The Problematic Use of Human Rights Discourse in the Greek Crisis Debate by Dorothea Anthony

 

Dorothea Anthony, a PhD Candidate at UNSW Law, writes for the European Society of International Law on how human rights ended up adding little to the Greek crisis debate.

I. Introduction

In July 2015 Greek Prime Minister Alexis Tsipras announced a referendum on whether to accept the national financial bailout conditions demanded by the European Commission, European Central Bank, and International Monetary Fund. Just days later, UN Independent Experts entered the debate. The UN Independent Expert on the Promotion of a Democratic and Equitable International Order, Alfred de Zayas, and the UN Independent Expert on Human Rights and International Solidarity, Virginia Dandan, argued that the referendum, and the Greek government’s recommendation of a “no” vote, had great human rights importance.[1] Reportedly echoing sentiments of the UN Independent Expert on Foreign Debt and Human Rights, Juan Pablo Bohoslavsky, the experts stated that the referendum provided an ideal opportunity for the Greek people to exercise their democratic right to refuse further austerity measures proposed by the three financial institutions funding the bailout.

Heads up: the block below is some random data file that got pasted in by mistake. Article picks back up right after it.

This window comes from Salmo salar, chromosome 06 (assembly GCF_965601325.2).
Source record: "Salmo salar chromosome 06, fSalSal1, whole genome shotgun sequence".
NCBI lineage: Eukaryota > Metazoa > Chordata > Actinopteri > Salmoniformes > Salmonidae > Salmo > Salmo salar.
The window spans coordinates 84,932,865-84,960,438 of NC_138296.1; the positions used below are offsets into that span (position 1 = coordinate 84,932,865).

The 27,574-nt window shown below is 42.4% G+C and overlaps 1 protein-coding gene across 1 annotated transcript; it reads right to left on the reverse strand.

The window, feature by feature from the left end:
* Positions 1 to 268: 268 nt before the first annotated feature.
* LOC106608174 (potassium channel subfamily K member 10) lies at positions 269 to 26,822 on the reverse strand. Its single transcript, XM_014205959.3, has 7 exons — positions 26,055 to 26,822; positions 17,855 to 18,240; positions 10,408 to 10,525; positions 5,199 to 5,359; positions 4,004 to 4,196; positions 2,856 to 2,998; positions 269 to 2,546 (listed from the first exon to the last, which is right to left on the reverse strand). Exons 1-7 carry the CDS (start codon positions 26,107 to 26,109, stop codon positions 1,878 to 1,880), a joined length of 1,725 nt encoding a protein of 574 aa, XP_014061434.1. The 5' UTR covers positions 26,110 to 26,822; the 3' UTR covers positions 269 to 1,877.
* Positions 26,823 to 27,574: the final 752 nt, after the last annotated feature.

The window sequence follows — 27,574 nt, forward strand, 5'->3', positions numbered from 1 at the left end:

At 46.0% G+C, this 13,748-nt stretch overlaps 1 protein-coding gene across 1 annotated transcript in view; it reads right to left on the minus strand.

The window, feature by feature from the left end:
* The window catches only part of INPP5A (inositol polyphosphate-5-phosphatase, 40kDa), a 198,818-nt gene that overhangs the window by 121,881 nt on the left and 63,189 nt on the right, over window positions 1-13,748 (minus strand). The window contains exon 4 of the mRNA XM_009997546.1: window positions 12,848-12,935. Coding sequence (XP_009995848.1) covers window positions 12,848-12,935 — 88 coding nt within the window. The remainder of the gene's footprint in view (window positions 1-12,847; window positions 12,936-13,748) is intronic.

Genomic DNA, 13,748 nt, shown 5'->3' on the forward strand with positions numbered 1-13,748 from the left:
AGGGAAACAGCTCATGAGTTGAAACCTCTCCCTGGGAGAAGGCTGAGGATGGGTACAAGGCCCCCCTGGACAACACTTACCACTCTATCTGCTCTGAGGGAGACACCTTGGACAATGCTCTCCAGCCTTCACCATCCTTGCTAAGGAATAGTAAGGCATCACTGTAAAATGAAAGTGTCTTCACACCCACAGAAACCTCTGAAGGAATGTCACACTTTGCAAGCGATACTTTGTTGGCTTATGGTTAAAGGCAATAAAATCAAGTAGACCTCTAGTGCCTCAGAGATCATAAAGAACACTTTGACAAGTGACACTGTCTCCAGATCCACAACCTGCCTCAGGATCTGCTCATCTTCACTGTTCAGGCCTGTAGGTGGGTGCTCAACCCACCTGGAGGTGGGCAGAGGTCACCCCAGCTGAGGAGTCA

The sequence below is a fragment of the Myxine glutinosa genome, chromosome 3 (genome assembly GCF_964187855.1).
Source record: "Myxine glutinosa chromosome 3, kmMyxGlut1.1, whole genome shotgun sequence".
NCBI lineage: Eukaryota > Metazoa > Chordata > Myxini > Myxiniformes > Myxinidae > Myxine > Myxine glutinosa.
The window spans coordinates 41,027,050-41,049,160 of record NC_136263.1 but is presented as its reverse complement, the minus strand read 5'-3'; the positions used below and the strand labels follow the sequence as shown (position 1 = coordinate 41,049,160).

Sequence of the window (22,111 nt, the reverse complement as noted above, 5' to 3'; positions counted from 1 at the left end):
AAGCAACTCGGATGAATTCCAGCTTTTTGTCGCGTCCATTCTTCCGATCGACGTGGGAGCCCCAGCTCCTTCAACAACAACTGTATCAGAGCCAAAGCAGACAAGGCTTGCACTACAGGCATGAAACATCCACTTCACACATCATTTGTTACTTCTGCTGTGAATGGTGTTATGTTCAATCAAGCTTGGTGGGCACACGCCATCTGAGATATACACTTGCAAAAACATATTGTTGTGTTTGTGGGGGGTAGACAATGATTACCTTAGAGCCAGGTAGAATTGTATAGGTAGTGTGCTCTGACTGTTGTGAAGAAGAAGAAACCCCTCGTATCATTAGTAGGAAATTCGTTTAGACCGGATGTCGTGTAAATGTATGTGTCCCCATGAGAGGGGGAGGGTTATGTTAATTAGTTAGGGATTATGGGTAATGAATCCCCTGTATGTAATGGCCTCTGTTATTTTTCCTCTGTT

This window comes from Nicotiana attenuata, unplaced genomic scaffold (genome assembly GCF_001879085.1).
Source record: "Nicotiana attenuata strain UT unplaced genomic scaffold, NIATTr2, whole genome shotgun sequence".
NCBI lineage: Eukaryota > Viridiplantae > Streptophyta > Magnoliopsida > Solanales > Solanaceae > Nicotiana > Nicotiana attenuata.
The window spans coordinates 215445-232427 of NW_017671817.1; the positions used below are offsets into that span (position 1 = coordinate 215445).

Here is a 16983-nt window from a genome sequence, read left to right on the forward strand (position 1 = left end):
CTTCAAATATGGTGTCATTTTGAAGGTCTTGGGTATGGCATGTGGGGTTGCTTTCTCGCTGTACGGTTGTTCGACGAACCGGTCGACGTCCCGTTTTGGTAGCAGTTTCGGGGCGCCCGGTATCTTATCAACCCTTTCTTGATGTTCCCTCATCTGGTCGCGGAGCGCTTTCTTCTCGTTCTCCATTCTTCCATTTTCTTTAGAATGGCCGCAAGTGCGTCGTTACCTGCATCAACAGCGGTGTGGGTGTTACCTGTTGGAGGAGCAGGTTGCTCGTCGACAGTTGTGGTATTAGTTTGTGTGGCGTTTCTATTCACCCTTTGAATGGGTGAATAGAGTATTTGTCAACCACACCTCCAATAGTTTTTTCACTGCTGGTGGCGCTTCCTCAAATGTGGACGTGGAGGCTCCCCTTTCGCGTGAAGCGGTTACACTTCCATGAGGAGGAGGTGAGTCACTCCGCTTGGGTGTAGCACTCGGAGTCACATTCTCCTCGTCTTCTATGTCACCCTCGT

Despite the “no” referendum result, the Greek government conceded to a bailout under the conditions of the financial institutions; it seemed that the supposedly “human rights-safe” method of a referendum had failed to deliver the desired outcome. However, the independent experts then appeared to move from opposition to the bailout to acceptance of the new status quo, with Bohoslavsky’s bespoke human rights recommendations which attempted to provide a continuing role for human rights analysis of the political events surrounding the Greek economic crisis.[2] This approach raises the question of whether such human rights contributions are taking a decisive role in efforts to address the economic crisis.

On this question, this reflection discusses the ways that the three independent experts used human rights concepts to evaluate both the referendum and the Greek government’s subsequent decision to undertake further austerity measures. It considers whether the experts maintained a consistent stance on the issue of economic austerity, and whether the human rights achievements the experts proposed were nominal or could represent significant gains for the Greek people. Ultimately, it questions the effectiveness of their human rights-based approach to the problems facing Greece.

 

Read the full article on ESIL's website.